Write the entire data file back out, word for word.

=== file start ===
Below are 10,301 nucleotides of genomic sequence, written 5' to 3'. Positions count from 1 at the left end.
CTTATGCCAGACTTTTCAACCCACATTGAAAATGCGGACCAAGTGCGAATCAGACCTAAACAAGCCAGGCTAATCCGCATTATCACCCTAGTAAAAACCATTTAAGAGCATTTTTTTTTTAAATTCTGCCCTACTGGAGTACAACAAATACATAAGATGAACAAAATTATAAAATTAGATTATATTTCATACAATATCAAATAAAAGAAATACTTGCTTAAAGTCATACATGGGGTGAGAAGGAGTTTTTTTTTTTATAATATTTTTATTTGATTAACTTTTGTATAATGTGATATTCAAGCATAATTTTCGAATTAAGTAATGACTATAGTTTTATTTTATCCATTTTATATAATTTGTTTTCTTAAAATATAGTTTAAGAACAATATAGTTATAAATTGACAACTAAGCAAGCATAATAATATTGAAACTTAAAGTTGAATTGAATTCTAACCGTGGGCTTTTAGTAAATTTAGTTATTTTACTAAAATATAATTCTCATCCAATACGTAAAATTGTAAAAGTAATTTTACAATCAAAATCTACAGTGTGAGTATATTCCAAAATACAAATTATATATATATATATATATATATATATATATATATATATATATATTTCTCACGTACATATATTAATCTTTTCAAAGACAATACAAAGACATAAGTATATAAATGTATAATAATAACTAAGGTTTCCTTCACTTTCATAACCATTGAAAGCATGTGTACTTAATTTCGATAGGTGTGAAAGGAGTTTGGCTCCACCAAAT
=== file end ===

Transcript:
Below are 10,301 nucleotides of genomic sequence, written 5' to 3'. Positions count from 1 at the left end.
CTTATGCCAGACTTTTCAACCCACATTGAAAATGCGGACCAAGTGCGAATCAGACCTAAACAAGCCAGGCTAATCCGCATTATCACCCTAGTAAAAACCATTTAAGAGCATTTTTTTTTTAAATTCTGCCCTACTGGAGTACAACAAATACATAAGATGAACAAAATTATAAAATTAGATTATATTTCATACAATATCAAATAAAAGAAATACTTGCTTAAAGTCATACATGGGGTGAGAAGGAGTTTTTTTTTTTATAATATTTTTATTTGATTAACTTTTGTATAATGTGATATTCAAGCATAATTTTCGAATTAAGTAATGACTATAGTTTTATTTTATCCATTTTATATAATTTGTTTTCTTAAAATATAGTTTAAGAACAATATAGTTATAAATTGACAACTAAGCAAGCATAATAATATTGAAACTTAAAGTTGAATTGAATTCTAACCGTGGGCTTTTAGTAAATTTAGTTATTTTACTAAAATATAATTCTCATCCAATACGTAAAATTGTAAAAGTAATTTTACAATCAAAATCTACAGTGTGAGTATATTCCAAAATACAAATTATATATATATATATATATATATATATATATATATATATATATATTTCTCACGTACATATATTAATCTTTTCAAAGACAATACAAAGACATAAGTATATAAATGTATAATAATAACTAAGGTTTCCTTCACTTTCATAACCATTGAAAGCATGTGTACTTAATTTCGATAGGTGTGAAAGGAGTTTGGCTCCACCAAAT